Nor does the trial evidence support First American's argument that it could have successfully challenged the NJDEP's wetlands determination. Baus, a long-time NJDEP employee, observed illegal fill on wetlands. While she did not say exactly how much of the property contained wetlands, a fair reading of her testimony is that wetlands were present at her visit to the property in 1990 and those wetlands were covered with illegal fill. When she returned to the property in 1996 and 2000, the fill she initially observed covering wetlands remained. Thus, even though additional fill had been added after the issuance of the NOV, the illegal fill that served as the basis for the issuance of the November in 1990 was still present. That evidence was not contradicted. Baus's testimony was sufficient to trigger coverage under the title insurance policy.
In addition, in 2000, Stearne made additional borings at the site, all of which satisfied the three criteria necessary to establish wetlands: the presence of hydrophytic vegetation, wetland hydrology, and hydric soil. Stearne's testimony is also essentially unrebutted. A fair inference from his testimony is that wetlands extended beneath the illegally dumped solid waste, and the property had not been cleaned up since the NOV was issued in 1990.
Though the extent of the wetlands on the property has not been definitively established, substantial evidence shows that at least some wetlands have been illegally filled. Notably, though First American claims it could have hired experts to challenge the wetlands determination had it been given prior notice, it did not present any such expert testimony at trial to contradict either Baus's or Stearne's conclusions.
A carrier's burden of proof is not satisfied "by the showing of a mere possibility of prejudice." Morales v. Nat'l Grange Mut. Ins. Co., 176 N.J. Super. 347, 354 (Law Div. 1980). Prejudice is more than the mere inability to perform its normal investigative procedures. Id. at 355. In determining whether a carrier would have had a likelihood of success in defending had the carrier received appropriate notice, the carrier must demonstrate a "likelihood that it would have had a meritorious defense had it been informed of the [incident] in a timely fashion." Id. at 356.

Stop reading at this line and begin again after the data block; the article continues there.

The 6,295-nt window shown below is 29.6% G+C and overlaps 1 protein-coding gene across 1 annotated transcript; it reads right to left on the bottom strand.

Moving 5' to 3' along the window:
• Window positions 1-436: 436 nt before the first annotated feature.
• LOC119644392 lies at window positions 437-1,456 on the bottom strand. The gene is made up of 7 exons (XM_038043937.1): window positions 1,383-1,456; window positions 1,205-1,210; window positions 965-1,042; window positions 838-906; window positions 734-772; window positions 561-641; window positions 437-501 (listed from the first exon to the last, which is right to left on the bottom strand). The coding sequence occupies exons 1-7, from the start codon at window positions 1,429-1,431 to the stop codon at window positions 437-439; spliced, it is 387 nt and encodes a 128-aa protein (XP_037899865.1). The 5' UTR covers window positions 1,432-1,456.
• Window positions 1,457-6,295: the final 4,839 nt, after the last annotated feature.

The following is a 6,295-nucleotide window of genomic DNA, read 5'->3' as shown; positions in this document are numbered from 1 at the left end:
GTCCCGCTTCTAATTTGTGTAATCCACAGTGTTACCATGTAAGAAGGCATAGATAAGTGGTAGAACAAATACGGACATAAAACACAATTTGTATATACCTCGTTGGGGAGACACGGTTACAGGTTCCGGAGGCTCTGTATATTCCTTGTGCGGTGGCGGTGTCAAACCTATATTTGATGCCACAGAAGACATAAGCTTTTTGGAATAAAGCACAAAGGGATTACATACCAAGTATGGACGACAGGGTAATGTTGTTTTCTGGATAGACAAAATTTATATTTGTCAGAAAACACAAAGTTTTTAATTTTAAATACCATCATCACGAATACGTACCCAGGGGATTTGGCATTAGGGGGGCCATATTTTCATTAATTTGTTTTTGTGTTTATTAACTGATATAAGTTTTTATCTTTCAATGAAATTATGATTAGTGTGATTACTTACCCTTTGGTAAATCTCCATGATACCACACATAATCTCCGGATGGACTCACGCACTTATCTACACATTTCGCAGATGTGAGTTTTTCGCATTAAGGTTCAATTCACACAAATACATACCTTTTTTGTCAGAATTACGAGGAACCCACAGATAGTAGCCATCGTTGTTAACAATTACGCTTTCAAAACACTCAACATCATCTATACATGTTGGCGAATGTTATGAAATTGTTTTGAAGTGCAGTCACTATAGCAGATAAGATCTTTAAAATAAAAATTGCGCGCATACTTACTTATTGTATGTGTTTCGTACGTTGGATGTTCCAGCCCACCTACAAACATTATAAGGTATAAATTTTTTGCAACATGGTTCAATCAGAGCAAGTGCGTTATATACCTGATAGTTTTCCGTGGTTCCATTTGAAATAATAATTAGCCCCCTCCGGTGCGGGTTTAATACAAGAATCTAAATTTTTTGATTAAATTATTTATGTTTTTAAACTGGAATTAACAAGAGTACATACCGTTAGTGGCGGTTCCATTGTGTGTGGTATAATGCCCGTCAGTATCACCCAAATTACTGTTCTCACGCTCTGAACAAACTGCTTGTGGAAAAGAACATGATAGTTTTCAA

Here, the evidence at trial was insufficient to demonstrate a likelihood that First American would have been able to establish that the fill was not on wetlands. Though First American has pointed out that no wetlands delineation was performed, it did not offer expert testimony at trial to explain why the lack of a wetlands delineation, in light of the evidence found at the site, would prove that wetlands were not present. Nor did First American present the trial court with tests or studies that would undermine the conclusions expressed by Baus and Stearne. Put simply, "defendant has pointed to no expert or other evidence - beyond speculation - linking [Thompson's] failure to give it earlier notice with any resultant prejudice." Sagendorf v. Selective Ins. Co. of Am., 293 N.J. Super. 81, 96 (App. Div. 1996). Accordingly, we conclude that Thompson is entitled to coverage for wetlands violations as reflected in the 1990 NOV.
That said, the question becomes what are Thompson's damages under the policy. In Thompson's complaint against First American, it sought not only an order for coverage, but also damages, plus counsel fees. At trial, evidence was presented to establish that Thompson had expended $106,859 to date for cleanup. The trial court, having dismissed Thompson's complaint as to First American on coverage grounds, never reached the damages issue. Questions remain as to whether the entire $106,859 constituted costs to clean wetlands, or whether the costs were expended to clean other portions of the property where wetlands were not implicated. In addition, because Klepp's testimony was barred as to Thompson's claim against First American by virtue of Thompson's discovery violation, the issue remains as to what testimony as to damages, if any, Thompson presented during the trial that would entitle Thompson to a monetary judgment. Finally, although the judgment permitted Thompson to move to amend the judgment should Thompson incur additional damages in the future, that portion of the judgment applied only to Thompson's claim against the co-defendants, not to First American.
Accordingly, because the issue of current and future damages has not been addressed by the trial court, we make no determination as to what, if any, damages Thompson has proved to date, or what damages, if any, Thompson may be entitled to in the future. We therefore remand to the trial court to address the damages issues.
We reverse the order denying Thompson coverage for wetlands violations on the property. We remand for further proceedings consistent with this opinion. We do not retain jurisdiction.